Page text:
On December 17, the SEC announced charges against a subsidiary limited liability company of a national bank for Securities Exchange Act violations because the firm and its employees allegedly failed to maintain recordkeeping requirements. According to the order, from at least January 2018 through at least November 2020, the company’s employees communicated about securities business matters on their personal devices, using text messaging applications and personal email accounts. These communications were not maintained or preserved by the company, and some were not able to be furnished promptly to a Commission representative when requested, allegedly in violation of Section 17(a) of the Exchange Act and Rules 17a4(b)(4) and 17a-4(j) thereunder. Additionally, the company’s “widespread failure to implement its policies and procedures which forbid such communications led to its failure to reasonably supervise its employees within the meaning of Section 15(b)(4)(E) of the Exchange Act.” The company received subpoenas for documents and records requests in numerous Commission investigations during the time that it failed to maintain required securities records relating to the business. In its response to the subpoena requests, the bank allegedly did not search for relevant records contained on the personal devices of its employees. The order further noted that because the company’s “recordkeeping failures impacted the Commission’s ability to carry out its regulatory functions and investigate potential violations of the federal securities laws across these investigations, the Commission was often deprived of timely access to evidence and potential sources of information for extended periods of time and, in some instances, permanently.” According to the SEC, the company admitted the facts set forth in the SEC’s order and acknowledged that its conduct violated the federal securities laws, and agreed to: (i) pay a $125 million penalty; (ii) implement robust improvements to its compliance policies and procedures, including retaining “a compliance consultant to, among other things, conduct a comprehensive review of its policies and procedures relating to the retention of electronic communications found on personal devices and [the company’s] framework for addressing non-compliance by its employees with those policies and procedures”; and (iii) cease and desist from committing or causing any violations and any future violations of Section 17(a) of the Exchange Act and Rule 17a-4 thereunder.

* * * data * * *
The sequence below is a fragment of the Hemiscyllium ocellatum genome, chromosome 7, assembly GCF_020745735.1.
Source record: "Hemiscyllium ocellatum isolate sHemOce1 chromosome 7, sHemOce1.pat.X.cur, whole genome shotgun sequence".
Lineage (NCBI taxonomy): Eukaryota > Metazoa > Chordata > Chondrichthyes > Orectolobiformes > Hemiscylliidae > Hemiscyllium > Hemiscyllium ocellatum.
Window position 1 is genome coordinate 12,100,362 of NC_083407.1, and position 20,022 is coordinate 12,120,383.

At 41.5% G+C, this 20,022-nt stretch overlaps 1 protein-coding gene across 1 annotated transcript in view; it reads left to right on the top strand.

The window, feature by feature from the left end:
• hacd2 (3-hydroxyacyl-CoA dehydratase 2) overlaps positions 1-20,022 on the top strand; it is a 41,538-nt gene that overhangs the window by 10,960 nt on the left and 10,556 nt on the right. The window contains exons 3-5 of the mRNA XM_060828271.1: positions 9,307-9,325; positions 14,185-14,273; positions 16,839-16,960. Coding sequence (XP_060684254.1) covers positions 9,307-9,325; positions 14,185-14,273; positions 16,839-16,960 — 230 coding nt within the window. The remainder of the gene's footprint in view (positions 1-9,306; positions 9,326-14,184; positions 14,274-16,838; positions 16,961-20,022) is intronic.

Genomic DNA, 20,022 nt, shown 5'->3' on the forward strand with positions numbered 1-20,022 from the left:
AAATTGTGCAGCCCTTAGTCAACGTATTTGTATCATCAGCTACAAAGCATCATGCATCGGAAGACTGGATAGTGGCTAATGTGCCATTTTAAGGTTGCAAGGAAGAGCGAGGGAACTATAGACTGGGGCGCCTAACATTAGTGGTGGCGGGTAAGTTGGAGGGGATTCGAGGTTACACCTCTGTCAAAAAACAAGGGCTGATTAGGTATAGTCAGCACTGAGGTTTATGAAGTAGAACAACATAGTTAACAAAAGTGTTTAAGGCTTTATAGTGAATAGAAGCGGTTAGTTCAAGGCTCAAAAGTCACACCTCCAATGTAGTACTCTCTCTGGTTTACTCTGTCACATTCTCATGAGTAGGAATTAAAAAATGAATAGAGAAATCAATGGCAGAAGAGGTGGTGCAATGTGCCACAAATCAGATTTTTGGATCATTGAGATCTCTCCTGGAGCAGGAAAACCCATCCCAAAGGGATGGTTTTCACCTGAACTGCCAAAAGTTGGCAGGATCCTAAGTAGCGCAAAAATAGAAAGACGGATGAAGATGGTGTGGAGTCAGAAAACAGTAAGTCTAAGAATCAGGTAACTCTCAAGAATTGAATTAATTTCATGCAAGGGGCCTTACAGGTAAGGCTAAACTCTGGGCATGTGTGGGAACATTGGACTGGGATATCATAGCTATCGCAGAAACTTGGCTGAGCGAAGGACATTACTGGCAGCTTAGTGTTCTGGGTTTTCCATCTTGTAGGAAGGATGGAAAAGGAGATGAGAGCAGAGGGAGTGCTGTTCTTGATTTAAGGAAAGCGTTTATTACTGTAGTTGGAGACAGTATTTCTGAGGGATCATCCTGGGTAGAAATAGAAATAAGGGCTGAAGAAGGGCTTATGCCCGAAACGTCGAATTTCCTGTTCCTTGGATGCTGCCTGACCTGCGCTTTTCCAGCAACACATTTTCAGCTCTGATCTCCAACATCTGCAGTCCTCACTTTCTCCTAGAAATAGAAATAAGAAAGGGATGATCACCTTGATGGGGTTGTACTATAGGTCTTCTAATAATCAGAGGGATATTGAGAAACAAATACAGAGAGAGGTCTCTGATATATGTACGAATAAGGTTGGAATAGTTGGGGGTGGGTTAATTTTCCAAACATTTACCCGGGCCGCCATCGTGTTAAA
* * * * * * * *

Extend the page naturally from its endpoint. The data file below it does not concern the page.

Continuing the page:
The same day, the CFTC announced a $75 million settlement with the company, the national bank, and its public limited company (collectively, “respondents”) for allegedly failing to maintain, preserve, and produce records that were required to be kept under CFTC recordkeeping requirements, and failing to diligently supervise matters associated with its businesses as CFTC registrants. According to the CFTC order, from at least 2015, the respondents’ employees internally and externally communicated on unapproved channels, and had messages related to the respondents’ businesses as CFTC registrants that were required to be maintained under CFTC-mandated recordkeeping requirements. The order also noted that the written communications were not maintained and preserved by the respondents, and they were not able to be furnished promptly to a CFTC representative when requested. The order further alleged that the widespread use of unauthorized communication methods by the respondents’ employees to conduct firm business violated their own policies and procedures. The respondents also did not maintain adequate internal controls with respect to business-related communications on non-approved communication methods. The order requires the respondents to pay a $75 million civil monetary penalty, to cease and desist from further violations of recordkeeping and supervision requirements, and to engage in specified remedial undertakings.
- Keisha Whitehall Wolfe to discuss “Tips for successfully engaging your state regulator” at the MBA's State and Local Workshop
- Max Bonici to discuss “Enforcement risk and trends for crypto and digital assets (Part 2)” at ABA’s 2023 Business Law Section Hybrid Spring Meeting
- Jedd R. Bellman to present “An insider’s look at handling regulatory investigations” at the Maryland State Bar Association Legal Summit